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NYC to welcome ‘Year Of The Monkey’ with Lunar New Year Festival

Fireworks over the Hudson River for the Chinese Lunar New Year on Tuesday, Feb. 17, 2015. (Credit: CBS2)

CBS New York/AP:

 New York City will be celebrating the Lunar New Year with a five-day festival early next month.

The Year of the Monkey Celebration” runs from Feb. 6 through Feb. 10.

The festival, presented by the China Central Academy of Fine Arts, is hosting a myriad of events, including the “The Fantastic Art China” exhibition at the Javits Center, where traditional and contemporary Chinese artworks will be showcased.

Environmental conservation efforts for monkeys in China also will be highlighted.

A Hudson River fireworks display set to the music of Oscar and Grammy Award winner Tan Dun is scheduled for Feb. 6.

The Empire State Building is also planning a light display for Feb. 6 and Feb. 8. And the New York Philharmonic’s 5th Annual Chinese New Year Concert will be held at Lincoln Center on Feb. 9.

Last June, Mayor Bill de Blasio made the Lunar New Year an official public school holiday. An estimated 15 percent of New York City school children celebrate the Lunar New Year.

ABC’s “Fresh Off the Boat” and Panda Express, America’s favorite Chinese restaurant, are joining together to celebrate Chinese New Year

Broadway World:

ABC‘s “Fresh Off the Boat” and Panda Express, America’s favorite Chinese restaurant, are joining together to celebrate Chinese New Year and encourage viewers and guests alike to join in on the celebration. Panda Express restaurants across the country will display special branded “Fresh Off the Boat” Chinese New Year Posters and table tents featuring the Huangs.

To see how the Huang family celebrates Chinese New Year, viewers can watch “Fresh Off the Boat” when it returns with an all-new episode on Tuesday, February 2 (8:00-8:30 p.m. EST).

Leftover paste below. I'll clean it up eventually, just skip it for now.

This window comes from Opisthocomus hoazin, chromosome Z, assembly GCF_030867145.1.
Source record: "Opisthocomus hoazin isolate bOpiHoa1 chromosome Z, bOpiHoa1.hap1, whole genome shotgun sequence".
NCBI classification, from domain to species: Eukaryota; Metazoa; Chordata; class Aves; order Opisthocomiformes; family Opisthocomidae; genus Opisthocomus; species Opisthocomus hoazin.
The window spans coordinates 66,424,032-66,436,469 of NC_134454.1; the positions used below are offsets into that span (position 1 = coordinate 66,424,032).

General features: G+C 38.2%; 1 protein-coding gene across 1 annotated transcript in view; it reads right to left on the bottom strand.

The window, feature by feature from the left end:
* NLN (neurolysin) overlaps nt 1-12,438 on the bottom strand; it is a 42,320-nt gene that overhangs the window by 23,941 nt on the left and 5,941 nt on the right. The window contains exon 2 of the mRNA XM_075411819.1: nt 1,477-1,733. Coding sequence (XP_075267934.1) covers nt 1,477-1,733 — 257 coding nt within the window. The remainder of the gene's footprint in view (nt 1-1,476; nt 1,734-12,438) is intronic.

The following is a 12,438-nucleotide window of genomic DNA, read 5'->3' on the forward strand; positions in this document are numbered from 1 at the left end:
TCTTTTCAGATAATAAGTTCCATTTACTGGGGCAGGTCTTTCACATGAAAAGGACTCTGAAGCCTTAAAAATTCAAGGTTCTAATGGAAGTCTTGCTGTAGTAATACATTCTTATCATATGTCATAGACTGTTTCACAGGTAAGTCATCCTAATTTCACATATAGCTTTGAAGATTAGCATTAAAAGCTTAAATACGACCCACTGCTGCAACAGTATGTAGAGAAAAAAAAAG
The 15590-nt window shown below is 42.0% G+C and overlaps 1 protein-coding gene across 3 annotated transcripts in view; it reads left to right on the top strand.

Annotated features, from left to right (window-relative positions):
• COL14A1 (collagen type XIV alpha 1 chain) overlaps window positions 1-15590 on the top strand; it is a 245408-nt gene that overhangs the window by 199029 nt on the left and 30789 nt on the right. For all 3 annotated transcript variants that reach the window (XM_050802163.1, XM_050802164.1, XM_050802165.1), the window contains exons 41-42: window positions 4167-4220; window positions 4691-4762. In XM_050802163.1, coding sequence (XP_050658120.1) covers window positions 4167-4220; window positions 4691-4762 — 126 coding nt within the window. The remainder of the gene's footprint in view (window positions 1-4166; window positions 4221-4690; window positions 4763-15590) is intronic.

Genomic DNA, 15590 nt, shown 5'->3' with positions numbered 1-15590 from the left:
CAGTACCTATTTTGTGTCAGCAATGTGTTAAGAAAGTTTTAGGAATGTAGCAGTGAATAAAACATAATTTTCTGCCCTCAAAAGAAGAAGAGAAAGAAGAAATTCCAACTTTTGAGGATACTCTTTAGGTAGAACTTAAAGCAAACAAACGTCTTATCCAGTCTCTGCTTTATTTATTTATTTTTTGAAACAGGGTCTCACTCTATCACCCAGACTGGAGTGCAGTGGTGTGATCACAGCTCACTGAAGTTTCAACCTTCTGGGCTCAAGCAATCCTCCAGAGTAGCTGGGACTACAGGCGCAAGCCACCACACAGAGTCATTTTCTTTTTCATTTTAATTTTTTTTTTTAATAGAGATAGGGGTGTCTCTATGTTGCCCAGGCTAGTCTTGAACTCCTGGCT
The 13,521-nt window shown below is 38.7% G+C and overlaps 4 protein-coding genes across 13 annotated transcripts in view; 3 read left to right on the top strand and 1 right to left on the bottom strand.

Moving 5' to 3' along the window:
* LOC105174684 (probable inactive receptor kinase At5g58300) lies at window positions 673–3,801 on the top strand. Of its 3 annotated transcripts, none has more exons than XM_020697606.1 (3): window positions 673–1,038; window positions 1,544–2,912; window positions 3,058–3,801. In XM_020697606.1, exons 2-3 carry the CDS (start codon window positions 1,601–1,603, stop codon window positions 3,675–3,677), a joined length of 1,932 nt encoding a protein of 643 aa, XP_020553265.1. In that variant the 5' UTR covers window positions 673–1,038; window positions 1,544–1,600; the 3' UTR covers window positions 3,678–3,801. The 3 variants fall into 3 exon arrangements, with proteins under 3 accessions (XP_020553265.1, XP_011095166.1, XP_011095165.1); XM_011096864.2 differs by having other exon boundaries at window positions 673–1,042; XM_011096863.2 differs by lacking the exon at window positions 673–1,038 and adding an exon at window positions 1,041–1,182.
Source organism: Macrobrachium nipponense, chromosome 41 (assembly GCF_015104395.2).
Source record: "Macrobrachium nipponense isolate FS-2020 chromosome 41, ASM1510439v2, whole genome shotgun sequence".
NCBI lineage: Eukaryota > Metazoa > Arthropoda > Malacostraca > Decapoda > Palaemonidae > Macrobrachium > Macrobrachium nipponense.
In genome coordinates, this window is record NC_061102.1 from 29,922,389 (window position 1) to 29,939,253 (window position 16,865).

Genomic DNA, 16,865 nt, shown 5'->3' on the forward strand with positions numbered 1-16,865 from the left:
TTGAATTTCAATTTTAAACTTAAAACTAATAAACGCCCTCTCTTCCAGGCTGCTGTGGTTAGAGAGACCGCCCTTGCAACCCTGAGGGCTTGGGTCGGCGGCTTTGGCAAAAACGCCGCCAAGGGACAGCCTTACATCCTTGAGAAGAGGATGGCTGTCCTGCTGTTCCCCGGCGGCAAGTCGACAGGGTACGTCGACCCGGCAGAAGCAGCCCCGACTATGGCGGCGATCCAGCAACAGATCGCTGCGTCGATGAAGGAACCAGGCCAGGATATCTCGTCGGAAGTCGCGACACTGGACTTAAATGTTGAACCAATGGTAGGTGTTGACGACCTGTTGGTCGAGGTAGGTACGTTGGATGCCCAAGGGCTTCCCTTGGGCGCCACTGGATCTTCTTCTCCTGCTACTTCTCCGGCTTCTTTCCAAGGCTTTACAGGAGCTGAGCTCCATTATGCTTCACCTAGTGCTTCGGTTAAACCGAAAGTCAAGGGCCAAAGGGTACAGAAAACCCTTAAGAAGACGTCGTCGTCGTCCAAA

Episode:
“Year of the Rat” – The Huangs are getting everything in order to celebrate Chinese New Year with their family in Washington, D.C. But a mix-up with their plane tickets forces them to spend the holiday in Orlando. Scrambling to find other Asians to celebrate with, they stumble upon the Asian-American Association of Orlando, which is hosting a less than authentic interpretation of a Chinese New Year celebration.

chinese-learning-kit

To encourage learning about the history and traditions surrounding Chinese New Year and share ideas to help consumers join the celebration, Panda Express created a special website, CelebrateCNY.com.

The site features an animated video about the 15-day festival, activities for kids and special classroom curriculum for teachers. Other site features include an app that helps visitors send New Year’s greetings through virtual red envelopes, a guide to find your Chinese zodiac sign and information on special in-store offers for February 8, the first day of Chinese New Year.

More than six million students have learned about Chinese New Year through Panda’s education materials since 2007.

Hollywood Reporter: Jackie Chan touts success of ‘Dragon Blade,’ declares his patriotism

The Hollywood Reporter:

Hong Kong action legend Jackie Chan celebrated the success of his latest historical action movie Dragon Blade, which this week passed the $80 million threshold in China, and responded to accusations of nationalism by saying he was a proud patriot.